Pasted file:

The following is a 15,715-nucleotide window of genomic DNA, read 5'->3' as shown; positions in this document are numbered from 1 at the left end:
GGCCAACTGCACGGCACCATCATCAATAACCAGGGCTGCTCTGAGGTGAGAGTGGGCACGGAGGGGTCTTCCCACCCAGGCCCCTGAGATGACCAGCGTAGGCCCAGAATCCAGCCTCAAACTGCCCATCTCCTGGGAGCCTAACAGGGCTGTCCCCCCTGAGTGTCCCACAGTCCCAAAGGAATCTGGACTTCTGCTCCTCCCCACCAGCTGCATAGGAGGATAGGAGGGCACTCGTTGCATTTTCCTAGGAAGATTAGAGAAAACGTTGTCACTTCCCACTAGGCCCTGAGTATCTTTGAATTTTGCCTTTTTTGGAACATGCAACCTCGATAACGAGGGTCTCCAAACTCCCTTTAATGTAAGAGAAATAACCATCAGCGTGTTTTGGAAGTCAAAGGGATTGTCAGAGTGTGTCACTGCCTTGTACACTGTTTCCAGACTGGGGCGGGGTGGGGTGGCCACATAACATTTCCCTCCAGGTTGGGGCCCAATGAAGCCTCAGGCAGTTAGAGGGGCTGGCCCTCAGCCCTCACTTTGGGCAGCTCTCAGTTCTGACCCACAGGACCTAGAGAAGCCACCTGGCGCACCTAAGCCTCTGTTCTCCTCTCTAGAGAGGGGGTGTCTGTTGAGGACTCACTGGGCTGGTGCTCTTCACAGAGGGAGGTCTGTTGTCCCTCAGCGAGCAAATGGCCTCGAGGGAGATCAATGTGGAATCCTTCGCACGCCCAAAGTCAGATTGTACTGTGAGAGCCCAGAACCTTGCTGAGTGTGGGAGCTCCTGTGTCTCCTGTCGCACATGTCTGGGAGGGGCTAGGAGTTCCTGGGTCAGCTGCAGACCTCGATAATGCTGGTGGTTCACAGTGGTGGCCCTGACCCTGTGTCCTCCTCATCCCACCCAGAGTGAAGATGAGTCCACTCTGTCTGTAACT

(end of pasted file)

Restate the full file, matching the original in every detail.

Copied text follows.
The following is a 15,715-nucleotide window of genomic DNA, read 5'->3' as shown; positions in this document are numbered from 1 at the left end:
GGCCAACTGCACGGCACCATCATCAATAACCAGGGCTGCTCTGAGGTGAGAGTGGGCACGGAGGGGTCTTCCCACCCAGGCCCCTGAGATGACCAGCGTAGGCCCAGAATCCAGCCTCAAACTGCCCATCTCCTGGGAGCCTAACAGGGCTGTCCCCCCTGAGTGTCCCACAGTCCCAAAGGAATCTGGACTTCTGCTCCTCCCCACCAGCTGCATAGGAGGATAGGAGGGCACTCGTTGCATTTTCCTAGGAAGATTAGAGAAAACGTTGTCACTTCCCACTAGGCCCTGAGTATCTTTGAATTTTGCCTTTTTTGGAACATGCAACCTCGATAACGAGGGTCTCCAAACTCCCTTTAATGTAAGAGAAATAACCATCAGCGTGTTTTGGAAGTCAAAGGGATTGTCAGAGTGTGTCACTGCCTTGTACACTGTTTCCAGACTGGGGCGGGGTGGGGTGGCCACATAACATTTCCCTCCAGGTTGGGGCCCAATGAAGCCTCAGGCAGTTAGAGGGGCTGGCCCTCAGCCCTCACTTTGGGCAGCTCTCAGTTCTGACCCACAGGACCTAGAGAAGCCACCTGGCGCACCTAAGCCTCTGTTCTCCTCTCTAGAGAGGGGGTGTCTGTTGAGGACTCACTGGGCTGGTGCTCTTCACAGAGGGAGGTCTGTTGTCCCTCAGCGAGCAAATGGCCTCGAGGGAGATCAATGTGGAATCCTTCGCACGCCCAAAGTCAGATTGTACTGTGAGAGCCCAGAACCTTGCTGAGTGTGGGAGCTCCTGTGTCTCCTGTCGCACATGTCTGGGAGGGGCTAGGAGTTCCTGGGTCAGCTGCAGACCTCGATAATGCTGGTGGTTCACAGTGGTGGCCCTGACCCTGTGTCCTCCTCATCCCACCCAGAGTGAAGATGAGTCCACTCTGTCTGTAACT